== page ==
clarification: to Azhi

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Posted by Sadie from D007231.N1.Vanderbilt.Edu ( on Tuesday, September 23, 2003 at 4:37PM :

In Reply to: Dear Azhi posted by Sadie from ? ( on Tuesday, September 23, 2003 at 10:51AM :

I don't mean for you to take offense at my questions. I actually know some Kurdish people here in Nashville (the largest immigrant population of Kurds in the States is here; see link below for a local radio program about Nashville's Kurds). I was just asking you those questions because I'm a really straightforward person, & I'm curious about your perspective. I have nothing against "the Kurds," at all. In fact, I've advocated a peaceful co-existence between Kurds & Assyrians for a long time both on this forum & on the AINA forum, & I firmly believe that Kurds & Assyrians ought to join ranks & fight for equal rights under Turkish law (though, I have nothing against Turks in general - I just have a problem with the Turks who don't grant ethnicities within Turkey equal rights). & you know, even an Assyrian I know very well who lives here in Nashville has said to me once that Kurds deserve their own state. So, not all Assyrians are like those morons at AINA; in fact, some Assyrians are sympathetic to the Kurdish cause.

That said, I wonder what you think will happen to Iraq if a Kurdish state was to form in the north & declare autonomy from the rest of Iraq? That is why I was asking those questions. I personally feel sympathetic to the Kurdish cause, but I wouldn't want a Kurdish state to form in north Iraq - I'd want an Iraqi federation. I just think that both ways will end up in bloodshed, but the latter way will at least force people to co-exist all at once. If a Kurdish state was to be created, Turkey would constantly be threatening it on one side, & there would be border disputes with the rest of Iraq, I think... & that would just prolong the bloodshed. BUT, that's just my opinion. & I will respect yours, if you want to share. : )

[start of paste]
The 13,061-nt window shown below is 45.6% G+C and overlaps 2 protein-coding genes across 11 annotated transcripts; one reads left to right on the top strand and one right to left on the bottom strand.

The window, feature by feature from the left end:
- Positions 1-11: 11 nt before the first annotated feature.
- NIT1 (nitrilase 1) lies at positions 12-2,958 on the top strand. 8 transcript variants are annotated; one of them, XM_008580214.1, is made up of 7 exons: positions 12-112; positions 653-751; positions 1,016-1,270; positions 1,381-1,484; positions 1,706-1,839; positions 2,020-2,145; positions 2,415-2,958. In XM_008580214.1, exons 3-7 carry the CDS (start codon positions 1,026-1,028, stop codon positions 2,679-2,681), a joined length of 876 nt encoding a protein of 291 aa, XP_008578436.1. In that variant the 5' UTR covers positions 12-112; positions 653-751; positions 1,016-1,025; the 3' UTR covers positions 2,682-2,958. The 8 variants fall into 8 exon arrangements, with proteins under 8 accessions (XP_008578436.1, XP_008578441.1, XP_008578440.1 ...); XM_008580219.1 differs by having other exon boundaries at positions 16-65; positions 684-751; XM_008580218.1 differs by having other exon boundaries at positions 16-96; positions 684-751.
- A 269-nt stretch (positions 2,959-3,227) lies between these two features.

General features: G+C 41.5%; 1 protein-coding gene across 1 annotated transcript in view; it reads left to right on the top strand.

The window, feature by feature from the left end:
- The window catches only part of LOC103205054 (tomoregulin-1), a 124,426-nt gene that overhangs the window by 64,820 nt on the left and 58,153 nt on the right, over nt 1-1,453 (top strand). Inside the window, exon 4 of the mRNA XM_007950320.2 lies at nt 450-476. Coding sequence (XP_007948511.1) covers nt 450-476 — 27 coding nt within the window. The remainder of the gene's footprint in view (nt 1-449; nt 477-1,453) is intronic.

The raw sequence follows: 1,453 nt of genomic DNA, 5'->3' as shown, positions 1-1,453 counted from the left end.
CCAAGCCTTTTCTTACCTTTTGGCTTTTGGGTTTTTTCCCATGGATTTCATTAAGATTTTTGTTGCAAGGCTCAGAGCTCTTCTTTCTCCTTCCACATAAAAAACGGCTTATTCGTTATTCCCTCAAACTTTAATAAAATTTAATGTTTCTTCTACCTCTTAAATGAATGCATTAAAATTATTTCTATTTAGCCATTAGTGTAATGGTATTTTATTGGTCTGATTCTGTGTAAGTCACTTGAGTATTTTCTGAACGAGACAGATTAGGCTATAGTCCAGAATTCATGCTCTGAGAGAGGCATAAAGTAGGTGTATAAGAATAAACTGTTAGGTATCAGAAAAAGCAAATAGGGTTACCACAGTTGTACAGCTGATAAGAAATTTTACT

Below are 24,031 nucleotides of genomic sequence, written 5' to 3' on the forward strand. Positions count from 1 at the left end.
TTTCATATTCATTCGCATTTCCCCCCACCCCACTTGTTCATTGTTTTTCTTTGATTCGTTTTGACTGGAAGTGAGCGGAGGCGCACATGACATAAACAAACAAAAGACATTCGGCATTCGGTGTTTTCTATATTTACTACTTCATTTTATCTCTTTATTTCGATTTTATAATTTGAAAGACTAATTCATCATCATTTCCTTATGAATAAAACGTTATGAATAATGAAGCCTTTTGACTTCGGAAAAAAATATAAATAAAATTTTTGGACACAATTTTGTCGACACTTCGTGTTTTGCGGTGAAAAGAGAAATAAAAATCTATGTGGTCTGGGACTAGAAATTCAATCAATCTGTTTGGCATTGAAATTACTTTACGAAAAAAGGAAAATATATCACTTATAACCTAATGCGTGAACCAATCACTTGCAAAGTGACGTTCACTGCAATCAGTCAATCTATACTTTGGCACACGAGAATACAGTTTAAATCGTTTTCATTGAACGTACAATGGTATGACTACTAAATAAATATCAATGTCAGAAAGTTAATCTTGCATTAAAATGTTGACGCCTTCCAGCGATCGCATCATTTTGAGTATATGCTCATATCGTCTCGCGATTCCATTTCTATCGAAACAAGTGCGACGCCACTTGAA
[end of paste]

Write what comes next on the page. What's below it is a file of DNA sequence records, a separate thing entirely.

Nashville Kurds: A history of violence against Kurds in Iraq resulted in many of them coming to the U-S and to Nashville, which boasts the largest Kurdish population in the nation. These Nashville Kurds now watch with worry and excitement as Iraq is re-built WPLN's Terri Smith reports. Listen in RealAudio. Airs May 6, 2003.

-- Sadie
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